Judge denies motion to dismiss investor's suit alleging fraud regarding casino project

By Charmaine Little | Oct 17, 2018

SAN FRANCISCO – The U.S. District Court for the Northern District of California recently denied motions to dismiss an investment group's lawsuit alleging fraud and breach of contract regarding a Pinoleville Pomo Nation casino project.

U.S. District Judge William H. Orrick, in his Oct. 5 decision, denied the requests by the Pinoleville Pomo Nation and the Canales Group in the lawsuit filed by JW Gaming LLC, which claimed it invested $5.38 million in the Pinoleville casino project under the impression it was matching an investment in the same amount from the Canales Group based on a previous agreement. 

JW Gaming accused the Pinoleville Pomo Nation and the Canales Group of a fraud scheme that tricked JW Gaming into investing while the defendants allegedly used the money for their own personal uses. JW Gaming sued for breach of contract, fraud and violation of the Racketeer Influenced and Corrupt Organizations (RICO) Act.

The suit also named the Pinoleville Gaming Commission, the Pinoleville Business Board and Pinoleville Economic Development LLC as defendants.  

The court first pointed out the tribal defendants are not covered under sovereign immunity. Even though tribal officers that are sued in an official capacity are given that immunity, the ones sued in the individual capacity, such as in this case, are not. 

The court also found that JW Gaming does have sanding, despite the defendants stating it failed to prove their alleged activity caused injury. “Here, JW Gaming properly alleged proximate cause between its injury and the racketeering activity,” the court decision said. It added that there was proof the defendants falsified their investments, which caused injury to JW Gaming under RICO.

While the tribal defendants said the court didn’t have subject matter because it could interfere with the tribe’s ability to govern itself, the court disagreed. It said this goes beyond a simple internal disagreement and now reaches possible criminal activity like fraud from someone who isn’t considered a member of the tribe.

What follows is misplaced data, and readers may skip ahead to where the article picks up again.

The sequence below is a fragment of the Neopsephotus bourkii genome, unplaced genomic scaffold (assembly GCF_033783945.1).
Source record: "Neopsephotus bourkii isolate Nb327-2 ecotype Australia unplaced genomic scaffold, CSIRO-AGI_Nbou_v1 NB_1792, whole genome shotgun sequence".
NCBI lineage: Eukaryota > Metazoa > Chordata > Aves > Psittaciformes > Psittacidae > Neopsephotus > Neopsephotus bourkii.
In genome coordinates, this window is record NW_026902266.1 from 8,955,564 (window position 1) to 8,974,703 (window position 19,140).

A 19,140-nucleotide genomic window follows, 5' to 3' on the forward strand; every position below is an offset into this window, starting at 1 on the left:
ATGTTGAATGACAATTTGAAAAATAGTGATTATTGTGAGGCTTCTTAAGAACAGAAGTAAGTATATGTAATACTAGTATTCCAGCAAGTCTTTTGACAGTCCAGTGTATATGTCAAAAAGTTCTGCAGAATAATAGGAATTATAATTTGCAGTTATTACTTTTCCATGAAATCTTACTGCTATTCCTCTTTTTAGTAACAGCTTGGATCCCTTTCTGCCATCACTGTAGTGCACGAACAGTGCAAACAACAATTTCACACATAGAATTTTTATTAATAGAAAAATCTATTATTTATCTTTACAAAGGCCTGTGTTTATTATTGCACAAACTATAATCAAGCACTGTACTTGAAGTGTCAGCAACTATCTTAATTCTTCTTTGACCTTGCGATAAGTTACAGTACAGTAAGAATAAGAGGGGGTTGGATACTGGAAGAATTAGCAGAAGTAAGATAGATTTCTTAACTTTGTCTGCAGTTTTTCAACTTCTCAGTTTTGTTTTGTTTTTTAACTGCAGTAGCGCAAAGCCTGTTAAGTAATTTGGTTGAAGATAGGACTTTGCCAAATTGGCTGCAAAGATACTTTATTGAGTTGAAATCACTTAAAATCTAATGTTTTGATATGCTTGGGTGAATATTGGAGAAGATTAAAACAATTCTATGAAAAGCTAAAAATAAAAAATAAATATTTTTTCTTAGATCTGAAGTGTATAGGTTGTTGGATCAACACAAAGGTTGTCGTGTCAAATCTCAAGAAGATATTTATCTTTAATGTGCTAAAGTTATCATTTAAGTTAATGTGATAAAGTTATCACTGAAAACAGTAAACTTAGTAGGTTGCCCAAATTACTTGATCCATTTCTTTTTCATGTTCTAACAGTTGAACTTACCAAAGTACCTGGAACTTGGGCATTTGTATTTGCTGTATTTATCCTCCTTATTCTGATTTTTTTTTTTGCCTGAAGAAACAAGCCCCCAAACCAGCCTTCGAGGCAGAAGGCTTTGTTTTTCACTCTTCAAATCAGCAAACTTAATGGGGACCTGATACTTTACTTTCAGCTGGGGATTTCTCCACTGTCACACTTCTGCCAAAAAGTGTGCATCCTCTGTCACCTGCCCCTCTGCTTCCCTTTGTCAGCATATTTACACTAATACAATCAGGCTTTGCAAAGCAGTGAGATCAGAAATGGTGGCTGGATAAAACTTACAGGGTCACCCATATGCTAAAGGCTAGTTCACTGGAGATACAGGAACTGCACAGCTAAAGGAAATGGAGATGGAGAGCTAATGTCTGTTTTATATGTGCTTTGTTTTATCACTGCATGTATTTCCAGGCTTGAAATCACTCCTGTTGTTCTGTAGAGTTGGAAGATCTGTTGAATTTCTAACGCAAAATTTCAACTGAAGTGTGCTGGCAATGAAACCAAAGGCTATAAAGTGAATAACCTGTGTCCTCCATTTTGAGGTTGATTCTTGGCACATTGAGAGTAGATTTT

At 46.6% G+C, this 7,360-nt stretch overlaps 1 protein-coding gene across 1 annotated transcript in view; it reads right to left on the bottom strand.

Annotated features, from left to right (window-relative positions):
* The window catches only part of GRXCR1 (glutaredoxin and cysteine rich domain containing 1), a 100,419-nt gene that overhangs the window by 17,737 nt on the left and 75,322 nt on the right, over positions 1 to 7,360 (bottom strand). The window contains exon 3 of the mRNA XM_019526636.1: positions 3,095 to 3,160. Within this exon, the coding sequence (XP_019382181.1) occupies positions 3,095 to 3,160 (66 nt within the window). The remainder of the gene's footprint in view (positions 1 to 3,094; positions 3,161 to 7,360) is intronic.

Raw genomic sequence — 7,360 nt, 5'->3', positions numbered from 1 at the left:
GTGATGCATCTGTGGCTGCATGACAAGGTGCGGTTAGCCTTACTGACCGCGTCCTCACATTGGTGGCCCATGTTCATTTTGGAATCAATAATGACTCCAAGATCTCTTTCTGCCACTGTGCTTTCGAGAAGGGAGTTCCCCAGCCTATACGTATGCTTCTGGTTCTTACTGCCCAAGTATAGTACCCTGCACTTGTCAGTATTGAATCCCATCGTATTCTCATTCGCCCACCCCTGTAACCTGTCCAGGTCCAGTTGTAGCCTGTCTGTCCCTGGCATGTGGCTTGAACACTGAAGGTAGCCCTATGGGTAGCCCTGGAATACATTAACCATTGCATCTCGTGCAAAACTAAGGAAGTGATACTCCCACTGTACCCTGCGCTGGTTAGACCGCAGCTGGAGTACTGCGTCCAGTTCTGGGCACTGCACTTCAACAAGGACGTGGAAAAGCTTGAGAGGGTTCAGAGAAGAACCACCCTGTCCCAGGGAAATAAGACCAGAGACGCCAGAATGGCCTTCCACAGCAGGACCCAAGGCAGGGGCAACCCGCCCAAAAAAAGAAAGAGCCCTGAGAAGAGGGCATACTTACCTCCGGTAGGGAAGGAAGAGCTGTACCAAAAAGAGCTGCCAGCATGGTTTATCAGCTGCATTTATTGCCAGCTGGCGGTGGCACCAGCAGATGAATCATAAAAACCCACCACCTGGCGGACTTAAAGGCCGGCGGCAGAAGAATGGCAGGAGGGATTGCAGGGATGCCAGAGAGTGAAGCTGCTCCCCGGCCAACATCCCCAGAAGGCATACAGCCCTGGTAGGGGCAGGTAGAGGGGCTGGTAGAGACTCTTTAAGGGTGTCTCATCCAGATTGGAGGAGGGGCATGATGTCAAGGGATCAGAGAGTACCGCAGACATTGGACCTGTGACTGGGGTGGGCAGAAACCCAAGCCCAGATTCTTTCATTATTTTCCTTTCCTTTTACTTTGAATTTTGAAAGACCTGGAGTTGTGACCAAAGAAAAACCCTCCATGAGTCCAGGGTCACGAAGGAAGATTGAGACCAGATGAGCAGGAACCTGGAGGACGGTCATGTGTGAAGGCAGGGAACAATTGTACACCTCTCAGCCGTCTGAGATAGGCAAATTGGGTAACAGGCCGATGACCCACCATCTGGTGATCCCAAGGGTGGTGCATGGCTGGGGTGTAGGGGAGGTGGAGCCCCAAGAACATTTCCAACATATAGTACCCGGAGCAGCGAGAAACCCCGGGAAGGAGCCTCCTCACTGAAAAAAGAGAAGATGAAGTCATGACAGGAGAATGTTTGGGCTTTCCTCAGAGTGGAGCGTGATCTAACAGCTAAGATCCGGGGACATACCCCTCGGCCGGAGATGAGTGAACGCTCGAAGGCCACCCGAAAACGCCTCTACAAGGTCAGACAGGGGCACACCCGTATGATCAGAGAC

The court also decided JW Gaming met the requirements of Rule 9(b) in his lawsuit as it included details like the names of those involved, including those accused of falsifying account reports.

While JW Gaming wanted the court to declare any appeal from the defendants as frivolous, the court declined. While JW Gaming has a legit case, the court said it isn’t such an open-and-shut case that an appeal would be out of the question. Still, the court denied the defendants’ motion to dismiss.

The legal issues date back in July 2008 when there were emails between JW Gaming and the Canales Group in which the latter agreed to make the $5 million investment in the project. James Winner (JW Gaming) said he would match the amount. It was also given a copy of a promissory note that was intended to serve as proof of the Canales Group’s investment. 

JW Gaming later discovered the Canales Group never made the investment into the project. Instead, it used its payments for personal endeavors like transferring a romantic partner and moving $400,000 to an organization that two of the defendants oversee, court filings said. Another $1 million was transferred to other defendants. 

After JW Gaming raised its concerns, it was given a promissory note to repay the more than $5 million it invested. JW Gaming then sued in March 2018 after it found out about the alleged fraud. 

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